SABO ABBY is the first of our growing herd of purebred Rotokawa Devon cattle. The eldest of our 8 current Rotokawa Devons, Abby is gentle, intelligent, and remarkably easy keeping. Although she was carried by and born to our most slender Red Angus cow (in her first pregnancy!), Abby is showing her Devon genetics well. We will be harvesting embryos from Abby this summer. We look towards increasing our Montana-born Rotokawa Devons for ourselves, and other cattle ranchers seeking their easy keeping, easy fleshing, tender, 100% grassfed genetics.
ABBY is not for sale, as we are building our current herd. We will not be selling our Rotokawa embryo Devon heifers (Sabo Abby, Belle, Callie, or Dora), but will be harvesting embryos once from each of them, and might have embryos for sale if all goes well on that endeavor. ABBY’s full brother, Sabo BEN, is for sale, photos coming soon!
We have more Rotokawa ET bull calves (born May 2009) here than we will need, and will be selecting which to sell next spring, 2011. They are looking terrific at the moment, even in the dead of winter! Look for a post coming soon with photos of our 2009 crop of Rotokawa Devons!
For more information about our Rotokawa Devons, or our Devon crossbred cattle, contact us at (406)685-3248, email@example.com
Intern Diaries saboranch on 15 Feb 2010
My internship lasted the entire two weeks and beyond. We worked early in the morning till sometimes later at night, and extending into the weekends. I learned the basic way of life, living off the grid and eating in season. But life here is more than just that, there is a lot more to learn than just how to feed an animal and when. What I did learn was a bit more about real life genetics and how they contribute to the herd as a whole. I also learned about the birthing of calves. I learned what good milk, eggs and beef are. I also I talked with Jenny about eggs and how if they are fertilized they last longer.
Not much of this will benefit me in every day life, but in the long run I will know the difference between well and poorly raised eggs beef and milk. Many people don’t have a positive stereotype of farmers but that is not true. That could not be further from the truth. Farmers are hard working people who know more about what they do and how it affects the world than anybody.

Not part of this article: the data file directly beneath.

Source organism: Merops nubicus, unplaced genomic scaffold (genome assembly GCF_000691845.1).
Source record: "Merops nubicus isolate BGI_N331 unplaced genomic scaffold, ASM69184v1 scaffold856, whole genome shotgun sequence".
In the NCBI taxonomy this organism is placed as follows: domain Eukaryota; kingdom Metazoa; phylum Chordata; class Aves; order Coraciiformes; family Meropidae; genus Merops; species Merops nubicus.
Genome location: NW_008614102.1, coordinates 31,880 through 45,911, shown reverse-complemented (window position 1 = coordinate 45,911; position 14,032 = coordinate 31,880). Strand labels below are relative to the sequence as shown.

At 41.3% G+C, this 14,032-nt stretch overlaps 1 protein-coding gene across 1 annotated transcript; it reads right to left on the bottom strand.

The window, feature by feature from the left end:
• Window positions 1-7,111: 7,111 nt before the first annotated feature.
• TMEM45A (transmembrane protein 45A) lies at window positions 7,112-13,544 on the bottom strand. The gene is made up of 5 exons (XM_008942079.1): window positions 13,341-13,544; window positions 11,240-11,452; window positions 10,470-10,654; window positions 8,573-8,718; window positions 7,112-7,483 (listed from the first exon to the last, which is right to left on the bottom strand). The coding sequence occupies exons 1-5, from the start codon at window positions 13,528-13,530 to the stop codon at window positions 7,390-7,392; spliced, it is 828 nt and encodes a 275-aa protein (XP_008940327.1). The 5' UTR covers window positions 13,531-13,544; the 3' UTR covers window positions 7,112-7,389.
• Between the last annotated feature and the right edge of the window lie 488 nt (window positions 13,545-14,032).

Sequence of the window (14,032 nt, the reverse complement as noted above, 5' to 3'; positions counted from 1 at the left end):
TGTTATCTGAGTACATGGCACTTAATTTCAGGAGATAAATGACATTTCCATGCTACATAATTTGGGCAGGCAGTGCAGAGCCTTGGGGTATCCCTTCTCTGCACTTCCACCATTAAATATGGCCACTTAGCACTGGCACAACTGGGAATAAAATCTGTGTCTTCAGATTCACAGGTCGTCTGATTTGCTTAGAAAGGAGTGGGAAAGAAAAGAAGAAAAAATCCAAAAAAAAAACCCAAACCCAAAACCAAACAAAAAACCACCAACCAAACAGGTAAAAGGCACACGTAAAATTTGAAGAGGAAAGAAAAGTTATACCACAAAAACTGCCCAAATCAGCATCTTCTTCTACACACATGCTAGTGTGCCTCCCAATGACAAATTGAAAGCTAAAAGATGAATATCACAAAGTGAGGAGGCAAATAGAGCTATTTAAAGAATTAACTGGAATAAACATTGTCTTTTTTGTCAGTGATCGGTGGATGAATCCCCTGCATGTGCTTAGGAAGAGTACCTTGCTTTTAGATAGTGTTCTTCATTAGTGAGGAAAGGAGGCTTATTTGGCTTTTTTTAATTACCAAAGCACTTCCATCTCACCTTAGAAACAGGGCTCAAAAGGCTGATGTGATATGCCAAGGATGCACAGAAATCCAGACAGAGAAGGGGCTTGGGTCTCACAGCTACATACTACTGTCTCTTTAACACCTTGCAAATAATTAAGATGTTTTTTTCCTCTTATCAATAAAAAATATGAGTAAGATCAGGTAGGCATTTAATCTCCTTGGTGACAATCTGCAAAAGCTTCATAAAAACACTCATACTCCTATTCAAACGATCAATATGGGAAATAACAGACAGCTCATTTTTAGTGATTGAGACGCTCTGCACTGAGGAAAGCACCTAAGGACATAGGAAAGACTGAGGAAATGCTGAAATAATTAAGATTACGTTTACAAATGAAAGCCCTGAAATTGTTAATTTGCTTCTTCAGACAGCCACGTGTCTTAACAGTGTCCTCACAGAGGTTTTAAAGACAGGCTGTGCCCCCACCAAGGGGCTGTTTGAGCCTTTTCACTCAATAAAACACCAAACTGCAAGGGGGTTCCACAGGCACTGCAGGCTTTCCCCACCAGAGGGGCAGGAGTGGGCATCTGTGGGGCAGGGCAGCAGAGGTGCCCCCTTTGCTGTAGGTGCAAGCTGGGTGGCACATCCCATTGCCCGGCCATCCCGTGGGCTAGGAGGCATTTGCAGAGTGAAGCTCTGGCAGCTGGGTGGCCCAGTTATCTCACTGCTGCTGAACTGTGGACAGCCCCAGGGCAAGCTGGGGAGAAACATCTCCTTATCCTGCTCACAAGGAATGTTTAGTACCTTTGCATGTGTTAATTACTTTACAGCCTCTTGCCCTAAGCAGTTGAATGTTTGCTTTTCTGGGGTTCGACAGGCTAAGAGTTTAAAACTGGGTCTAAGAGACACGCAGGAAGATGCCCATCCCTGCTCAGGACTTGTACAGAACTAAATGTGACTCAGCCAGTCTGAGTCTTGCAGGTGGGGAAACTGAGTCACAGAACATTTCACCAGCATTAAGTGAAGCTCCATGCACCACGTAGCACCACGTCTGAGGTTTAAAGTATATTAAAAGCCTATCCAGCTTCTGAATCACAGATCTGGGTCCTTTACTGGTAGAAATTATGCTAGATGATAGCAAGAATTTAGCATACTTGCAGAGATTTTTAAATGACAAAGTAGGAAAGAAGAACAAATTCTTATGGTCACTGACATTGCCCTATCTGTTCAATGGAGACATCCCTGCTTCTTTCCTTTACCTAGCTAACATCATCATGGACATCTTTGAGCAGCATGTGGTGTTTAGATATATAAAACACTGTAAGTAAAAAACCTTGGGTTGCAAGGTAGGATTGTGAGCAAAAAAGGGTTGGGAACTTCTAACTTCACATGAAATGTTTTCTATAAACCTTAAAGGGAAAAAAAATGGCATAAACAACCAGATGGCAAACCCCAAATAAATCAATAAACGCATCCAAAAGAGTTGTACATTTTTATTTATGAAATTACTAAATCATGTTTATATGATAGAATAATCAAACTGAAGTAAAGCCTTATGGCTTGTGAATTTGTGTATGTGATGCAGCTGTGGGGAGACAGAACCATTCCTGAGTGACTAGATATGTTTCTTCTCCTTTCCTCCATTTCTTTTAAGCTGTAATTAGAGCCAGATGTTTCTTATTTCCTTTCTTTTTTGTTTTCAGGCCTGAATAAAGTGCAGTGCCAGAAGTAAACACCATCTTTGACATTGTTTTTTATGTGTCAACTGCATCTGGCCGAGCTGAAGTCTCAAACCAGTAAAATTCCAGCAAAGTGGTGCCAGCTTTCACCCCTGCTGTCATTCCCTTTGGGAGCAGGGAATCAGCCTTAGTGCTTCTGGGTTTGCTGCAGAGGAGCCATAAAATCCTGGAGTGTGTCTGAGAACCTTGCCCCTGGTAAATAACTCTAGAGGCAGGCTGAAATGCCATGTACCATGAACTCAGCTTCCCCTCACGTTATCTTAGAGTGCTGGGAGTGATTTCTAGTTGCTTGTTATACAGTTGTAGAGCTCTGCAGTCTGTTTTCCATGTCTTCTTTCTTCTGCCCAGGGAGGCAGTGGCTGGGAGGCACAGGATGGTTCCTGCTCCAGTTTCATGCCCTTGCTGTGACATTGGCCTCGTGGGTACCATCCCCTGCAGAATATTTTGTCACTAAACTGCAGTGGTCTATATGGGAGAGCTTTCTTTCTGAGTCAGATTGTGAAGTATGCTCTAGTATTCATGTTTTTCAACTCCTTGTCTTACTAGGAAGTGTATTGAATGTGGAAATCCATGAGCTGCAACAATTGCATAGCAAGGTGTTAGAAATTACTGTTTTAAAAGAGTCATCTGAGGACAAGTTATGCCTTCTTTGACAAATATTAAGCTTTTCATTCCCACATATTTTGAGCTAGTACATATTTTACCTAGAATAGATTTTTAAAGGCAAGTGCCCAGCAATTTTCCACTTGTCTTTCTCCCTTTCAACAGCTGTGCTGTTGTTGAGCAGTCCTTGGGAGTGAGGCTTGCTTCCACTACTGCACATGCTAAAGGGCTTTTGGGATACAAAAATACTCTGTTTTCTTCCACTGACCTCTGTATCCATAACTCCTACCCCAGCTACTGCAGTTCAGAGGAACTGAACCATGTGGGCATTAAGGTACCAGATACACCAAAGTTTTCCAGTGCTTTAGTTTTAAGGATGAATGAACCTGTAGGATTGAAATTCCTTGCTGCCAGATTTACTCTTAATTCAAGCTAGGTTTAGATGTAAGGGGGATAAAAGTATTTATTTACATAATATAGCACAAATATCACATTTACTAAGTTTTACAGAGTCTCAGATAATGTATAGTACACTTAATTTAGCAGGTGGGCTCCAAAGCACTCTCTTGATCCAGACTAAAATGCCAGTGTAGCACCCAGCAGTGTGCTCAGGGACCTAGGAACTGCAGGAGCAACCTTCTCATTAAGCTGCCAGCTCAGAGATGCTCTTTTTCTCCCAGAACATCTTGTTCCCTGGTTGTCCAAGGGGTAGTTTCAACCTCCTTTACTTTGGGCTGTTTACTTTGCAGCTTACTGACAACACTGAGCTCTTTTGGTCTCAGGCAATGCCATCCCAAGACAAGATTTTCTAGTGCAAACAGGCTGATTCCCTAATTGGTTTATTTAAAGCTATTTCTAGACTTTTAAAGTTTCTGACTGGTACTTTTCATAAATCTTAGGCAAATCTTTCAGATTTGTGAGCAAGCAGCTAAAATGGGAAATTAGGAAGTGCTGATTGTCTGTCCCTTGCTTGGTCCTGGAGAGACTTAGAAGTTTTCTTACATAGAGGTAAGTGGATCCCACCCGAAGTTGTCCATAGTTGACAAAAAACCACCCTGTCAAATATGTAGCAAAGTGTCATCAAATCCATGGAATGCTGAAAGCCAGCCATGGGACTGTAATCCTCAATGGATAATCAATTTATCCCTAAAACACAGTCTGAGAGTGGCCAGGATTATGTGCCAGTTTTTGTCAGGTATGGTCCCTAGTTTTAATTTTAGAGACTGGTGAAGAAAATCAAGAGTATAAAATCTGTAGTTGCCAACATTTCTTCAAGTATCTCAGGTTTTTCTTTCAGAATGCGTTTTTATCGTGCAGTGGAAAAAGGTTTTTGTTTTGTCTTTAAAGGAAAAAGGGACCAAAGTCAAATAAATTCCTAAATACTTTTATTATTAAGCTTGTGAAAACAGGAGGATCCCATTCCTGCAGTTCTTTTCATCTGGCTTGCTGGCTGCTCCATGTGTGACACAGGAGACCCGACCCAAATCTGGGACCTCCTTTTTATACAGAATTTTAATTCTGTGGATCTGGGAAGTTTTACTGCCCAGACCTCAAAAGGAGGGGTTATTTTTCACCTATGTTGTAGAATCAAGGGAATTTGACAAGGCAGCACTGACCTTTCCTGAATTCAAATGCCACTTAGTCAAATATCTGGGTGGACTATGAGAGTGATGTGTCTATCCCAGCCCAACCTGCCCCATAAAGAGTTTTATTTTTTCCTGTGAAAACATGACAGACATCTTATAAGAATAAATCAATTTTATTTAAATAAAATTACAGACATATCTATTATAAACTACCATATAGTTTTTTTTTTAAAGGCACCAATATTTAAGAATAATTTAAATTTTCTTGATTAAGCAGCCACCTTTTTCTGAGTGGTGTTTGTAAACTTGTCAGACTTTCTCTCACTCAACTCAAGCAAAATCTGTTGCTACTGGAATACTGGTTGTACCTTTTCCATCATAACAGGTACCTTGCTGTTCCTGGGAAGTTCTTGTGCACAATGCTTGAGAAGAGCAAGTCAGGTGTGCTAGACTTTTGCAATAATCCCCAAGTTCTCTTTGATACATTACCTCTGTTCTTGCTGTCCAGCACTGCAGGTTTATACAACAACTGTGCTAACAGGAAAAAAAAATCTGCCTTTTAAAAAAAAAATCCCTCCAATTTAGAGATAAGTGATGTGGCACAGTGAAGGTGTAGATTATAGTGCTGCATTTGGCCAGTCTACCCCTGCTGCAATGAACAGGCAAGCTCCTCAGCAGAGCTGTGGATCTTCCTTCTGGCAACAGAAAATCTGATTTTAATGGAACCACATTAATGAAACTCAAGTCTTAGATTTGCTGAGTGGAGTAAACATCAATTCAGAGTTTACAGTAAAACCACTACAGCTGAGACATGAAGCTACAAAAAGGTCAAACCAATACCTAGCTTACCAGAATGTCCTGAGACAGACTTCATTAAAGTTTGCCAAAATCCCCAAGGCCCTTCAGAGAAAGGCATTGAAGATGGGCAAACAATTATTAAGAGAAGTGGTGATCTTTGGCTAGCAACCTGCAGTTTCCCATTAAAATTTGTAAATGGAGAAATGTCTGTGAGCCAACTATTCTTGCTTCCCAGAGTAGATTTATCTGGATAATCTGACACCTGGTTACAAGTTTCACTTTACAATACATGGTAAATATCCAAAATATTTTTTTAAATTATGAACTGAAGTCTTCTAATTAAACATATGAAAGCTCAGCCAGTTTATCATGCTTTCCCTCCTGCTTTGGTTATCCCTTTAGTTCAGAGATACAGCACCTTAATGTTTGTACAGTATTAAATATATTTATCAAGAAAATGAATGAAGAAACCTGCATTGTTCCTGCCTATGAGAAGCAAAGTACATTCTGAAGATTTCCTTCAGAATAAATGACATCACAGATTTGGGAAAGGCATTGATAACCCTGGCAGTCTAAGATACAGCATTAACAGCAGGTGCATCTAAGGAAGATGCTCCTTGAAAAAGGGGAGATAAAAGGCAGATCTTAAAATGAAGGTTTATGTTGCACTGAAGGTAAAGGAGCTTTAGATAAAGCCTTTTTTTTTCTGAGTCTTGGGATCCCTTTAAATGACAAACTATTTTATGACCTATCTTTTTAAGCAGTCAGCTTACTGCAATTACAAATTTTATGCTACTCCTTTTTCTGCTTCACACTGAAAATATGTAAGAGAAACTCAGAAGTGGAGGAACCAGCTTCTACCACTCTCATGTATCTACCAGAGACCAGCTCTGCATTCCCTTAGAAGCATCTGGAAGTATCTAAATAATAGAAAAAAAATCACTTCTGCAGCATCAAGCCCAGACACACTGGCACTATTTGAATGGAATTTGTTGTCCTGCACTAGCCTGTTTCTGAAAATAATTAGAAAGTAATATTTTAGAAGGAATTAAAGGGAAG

One of the things that we talked about here was the problem facing genetically modified crops such as corn and now alfalfa. Alfalfa is a plant that is used to feed cattle because it is high in protein. What Monsanto, which wants to introduce genetically modified Roundup Ready alfalfa wants to do is genetically alter the way alfalfa grows so it would not be subject to killing with the herbicide Roundup. This might sound like not such a bad thing but for the organic farmers this could mean the end of organic cattle. One might say “well they can just plant non modified alfalfa”, but this is difficult because organic alfalfa can still be pollinated by the modified alfalfa. If this does occur then Monsanto and the farmer of the modified alfalfa can sue the originally organic farmer for stealing his crop. But still further worrying is that the cows that then eat that alfalfa are now inorganic making it impossible to market that beef as organic, lowering their income. These are the kinds of things that organic farmers consider on a daily basis.
My trip out here could not have been more educational and rewarding.
Intern Diaries saboranch on 12 Feb 2010